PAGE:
The unbearable lightness of being a Lightweight

by Laura Ghioldi (translated by Gillian Shaw, source text)

I clearly remember the first time I sat on the rowing ergo. It was Monday 1st September 2014. And we all know a Monday is the perfect day to start something new.

Until that point, nobody had told me creation was divided into two broad categories. I used to distinguish people just by being male or female, unaware of the world being split into two by a simple set of scales!

The unbearable lightness of being

Before I encountered Indoor Rowing, my life was made up of drinking, bars, pizza, all-you-can-eat restaurants and of “pour me another” … A life I’d now define as extreme! And yes, I discovered in September 2014 that we were all divided into two broad groups: lightweights and heavy weights. From that moment on, knowing someone’s name, age and birthplace became secondary. “Hi! Are you a lightweight or heavy weight? Because if you’re a lightweight you’ll understand me, but if you’re not, don’t make the mistake I made and choose to be lightweight! I chose – and I emphasise I chose – to be a lightweight because the scales showed me it was obviously my natural category to belong to. But the reality is just the opposite. Yet I was so desperate because declaring myself a lightweight seemed to me to say I’d always be fit, and there was no doubt about that! From then on, I knew what I had to do in life – be a lightweight!

From the first session, I spent four years doing challenges, international races and world records. But I still hadn’t learnt how to be a natural lightweight and I continued to teeter on the edge of being lightweight! Four years spent in disarray, fluctuating between 61 and 62 kg without being able to drop those 5 kg that were oh so useful for staying hydrated and sated before a race. There are those who live recklessly and those who live on the edge…of the weight limit! Borderline lightweights like me know very well that the first challenge is the one against the scales! During the week leading up to a race, a heavy weight must focus on not overloading their muscle tissue. Whereas, a lightweight enters Ramadan, abstaining from tempting food, conducting a nutritional experiment of the kind: “is it better to have 50 grams of sunflower seeds or two cooked red turnips?” The only permissible gourmet dishes are the ones you watch on MasterChef. You learn to feel full just using your eyes – being sated by the end of the show!

There are no nutritionists or dietitians, for those seven days. There’s only one who speaks the truth – your scales. You try anything and everything, asking everyone. And then it’s there – race day arrives and the first weigh in is in the morning at home. Having fasted since the previous day’s breakfast, you see that you’re 300 grams under the required limit. It’s not much of a margin, again you have to forego eating and drinking, as you have to really be careful before the official weigh in! Being a lightweight has taught me the value of being on time, so I arrive at the weigh in at exactly 1 hour 59 minutes and 59 seconds before the race!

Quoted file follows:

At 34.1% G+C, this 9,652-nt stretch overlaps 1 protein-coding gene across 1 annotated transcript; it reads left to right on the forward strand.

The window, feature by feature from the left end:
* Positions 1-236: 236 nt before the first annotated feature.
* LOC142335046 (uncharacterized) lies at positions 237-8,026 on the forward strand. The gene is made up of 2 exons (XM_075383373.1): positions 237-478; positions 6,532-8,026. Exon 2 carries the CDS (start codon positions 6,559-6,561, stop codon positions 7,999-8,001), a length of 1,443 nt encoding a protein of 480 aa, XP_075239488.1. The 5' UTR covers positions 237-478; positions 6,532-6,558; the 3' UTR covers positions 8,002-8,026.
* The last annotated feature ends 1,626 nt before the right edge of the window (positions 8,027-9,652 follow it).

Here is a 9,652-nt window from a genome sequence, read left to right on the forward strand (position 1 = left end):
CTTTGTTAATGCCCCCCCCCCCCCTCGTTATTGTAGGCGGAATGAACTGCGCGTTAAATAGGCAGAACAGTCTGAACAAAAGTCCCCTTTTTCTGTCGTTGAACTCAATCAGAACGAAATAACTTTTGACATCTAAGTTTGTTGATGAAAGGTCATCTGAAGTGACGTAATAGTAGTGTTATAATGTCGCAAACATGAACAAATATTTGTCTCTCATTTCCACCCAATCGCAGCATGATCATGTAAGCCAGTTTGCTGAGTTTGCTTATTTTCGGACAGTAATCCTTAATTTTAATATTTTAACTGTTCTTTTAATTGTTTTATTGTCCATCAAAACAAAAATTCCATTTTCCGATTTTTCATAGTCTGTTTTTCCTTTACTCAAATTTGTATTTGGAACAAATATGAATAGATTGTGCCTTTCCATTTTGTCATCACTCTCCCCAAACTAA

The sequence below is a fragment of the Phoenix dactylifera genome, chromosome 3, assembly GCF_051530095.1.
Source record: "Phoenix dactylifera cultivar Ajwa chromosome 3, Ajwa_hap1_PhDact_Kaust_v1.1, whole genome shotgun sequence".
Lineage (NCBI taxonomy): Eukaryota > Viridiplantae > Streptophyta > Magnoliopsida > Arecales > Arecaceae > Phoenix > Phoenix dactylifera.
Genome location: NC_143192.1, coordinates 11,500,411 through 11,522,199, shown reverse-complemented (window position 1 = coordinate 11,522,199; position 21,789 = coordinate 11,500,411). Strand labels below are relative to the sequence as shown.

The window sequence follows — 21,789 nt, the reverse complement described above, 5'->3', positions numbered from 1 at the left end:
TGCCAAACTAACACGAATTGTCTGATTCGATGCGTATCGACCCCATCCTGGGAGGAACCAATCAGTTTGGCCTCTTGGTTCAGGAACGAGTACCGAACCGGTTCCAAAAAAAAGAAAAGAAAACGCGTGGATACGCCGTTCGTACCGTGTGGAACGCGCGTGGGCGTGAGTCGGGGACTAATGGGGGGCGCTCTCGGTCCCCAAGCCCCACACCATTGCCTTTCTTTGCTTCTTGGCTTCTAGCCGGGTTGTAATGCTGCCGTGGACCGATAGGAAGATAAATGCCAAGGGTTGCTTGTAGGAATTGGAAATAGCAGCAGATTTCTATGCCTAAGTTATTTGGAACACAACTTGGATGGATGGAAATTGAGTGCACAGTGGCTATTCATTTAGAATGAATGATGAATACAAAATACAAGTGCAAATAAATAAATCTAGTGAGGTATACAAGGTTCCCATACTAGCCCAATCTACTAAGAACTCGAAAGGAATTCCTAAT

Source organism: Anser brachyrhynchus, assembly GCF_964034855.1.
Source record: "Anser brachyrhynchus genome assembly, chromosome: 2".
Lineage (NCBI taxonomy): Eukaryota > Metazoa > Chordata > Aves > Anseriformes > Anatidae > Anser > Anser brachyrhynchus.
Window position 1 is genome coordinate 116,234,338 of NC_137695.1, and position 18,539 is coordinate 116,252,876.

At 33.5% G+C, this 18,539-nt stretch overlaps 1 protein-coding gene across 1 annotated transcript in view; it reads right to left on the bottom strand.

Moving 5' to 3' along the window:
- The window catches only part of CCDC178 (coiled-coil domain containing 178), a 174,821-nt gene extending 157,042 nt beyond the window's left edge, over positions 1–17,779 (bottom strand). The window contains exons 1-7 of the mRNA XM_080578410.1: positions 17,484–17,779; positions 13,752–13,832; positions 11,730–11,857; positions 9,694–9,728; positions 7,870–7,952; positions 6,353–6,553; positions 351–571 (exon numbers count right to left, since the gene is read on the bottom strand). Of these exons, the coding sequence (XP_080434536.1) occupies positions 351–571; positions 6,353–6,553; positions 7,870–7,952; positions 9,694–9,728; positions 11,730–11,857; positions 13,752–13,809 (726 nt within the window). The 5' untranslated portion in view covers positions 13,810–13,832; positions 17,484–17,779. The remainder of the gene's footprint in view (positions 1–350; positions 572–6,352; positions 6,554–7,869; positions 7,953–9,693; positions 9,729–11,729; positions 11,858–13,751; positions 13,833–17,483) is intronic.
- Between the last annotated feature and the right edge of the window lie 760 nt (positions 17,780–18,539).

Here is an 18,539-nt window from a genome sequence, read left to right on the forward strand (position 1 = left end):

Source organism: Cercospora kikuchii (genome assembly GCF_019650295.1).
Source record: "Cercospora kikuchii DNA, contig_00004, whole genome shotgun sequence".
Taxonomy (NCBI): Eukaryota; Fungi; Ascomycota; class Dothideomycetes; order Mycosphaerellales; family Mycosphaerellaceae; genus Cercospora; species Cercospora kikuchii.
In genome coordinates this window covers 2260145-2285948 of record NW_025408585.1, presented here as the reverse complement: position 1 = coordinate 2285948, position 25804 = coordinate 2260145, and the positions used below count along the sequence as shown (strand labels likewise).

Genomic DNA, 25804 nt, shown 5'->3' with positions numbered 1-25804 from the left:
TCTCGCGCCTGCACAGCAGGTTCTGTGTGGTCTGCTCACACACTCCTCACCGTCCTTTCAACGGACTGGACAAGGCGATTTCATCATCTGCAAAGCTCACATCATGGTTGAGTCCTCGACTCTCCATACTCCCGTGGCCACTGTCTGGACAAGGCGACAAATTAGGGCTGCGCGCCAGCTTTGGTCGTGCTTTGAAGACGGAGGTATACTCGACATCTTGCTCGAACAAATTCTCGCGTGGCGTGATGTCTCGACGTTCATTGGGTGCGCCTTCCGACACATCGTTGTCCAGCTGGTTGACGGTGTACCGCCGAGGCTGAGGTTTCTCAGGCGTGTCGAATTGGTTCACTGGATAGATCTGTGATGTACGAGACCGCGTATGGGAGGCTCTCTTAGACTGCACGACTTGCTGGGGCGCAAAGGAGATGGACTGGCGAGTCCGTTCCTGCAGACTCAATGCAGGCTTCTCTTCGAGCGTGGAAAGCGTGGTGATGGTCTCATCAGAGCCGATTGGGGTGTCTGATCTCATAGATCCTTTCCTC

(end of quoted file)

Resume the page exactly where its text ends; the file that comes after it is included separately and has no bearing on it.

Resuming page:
Straightaway you can spot the lightweights who are just on the limit, because they’re standing in the queue wearing the bear minimum! This is crunch time, under or over the limit, inside or outside status, lightweight or not. You add up in your head the calories and grains of rice consumed over the previous days; you’ve already been to the loo about 10 times in the last hour, climbed two flights of stairs just to be on the safe side and now it’s time. The umpire looks at you, points to the scales – it’s time to get on them! Everything is on the line and as you step onto the scales, you expel all the air from your lungs. You stand there, motionless, almost turning blue, thinking of new ways to levitate yourself off the ground! And the result is announced 60.9 kg… lightweight! The joy inside you is irrepressible, you want to kiss and hug the umpire, but you control yourself and extend your hand so he can put the lightweight wristband on it. Then, with your best smile, you reply, “Yes, please!” I AM A LIGHTWEIGHT is on repeat in my head. I am content because I’ve already won, in part at least!

I quickly gather up my scattered clothes, I also collect my soul, because even your conscience weighs something. And before I leave the weighing area, I throw a scornful glance at those lightweights carrying their backpacks as they are being weighed. There’s a circle of Hell for people like them! I’d like to tattoo that wristband onto my arm, post it on Facebook there and then, #finallyalightweighttootonightIeat, but there’s no time to take a photo! You go outside and start running, feeling light, a lightness that’s unbearable! In the sense that you can only maintain it for a short time – that race only has one direction, the locker. You open it and take out your treasure: a container of plain, unseasoned rice over which you risk losing your dignity! I wash it down with two litres of water, then eat two chocolate bars, three almonds, a citrus gel… weight regained!

Laura Ghioldi

Then there’s only the race left…the best is yet to come! “You’re just like me, you always drop the last weight right at the end!” the voice from heaven repeats to me. We’re just made that way; we’re lightweights on the limit, and we live perpetually balanced like acrobats, always searching for the perfect equilibrium to keep our spirits up and our weight down. And when we finally find it… it’s time to destroy it! When you’re racing there’s no time for cold calculations about weight; it’s time to ROW!

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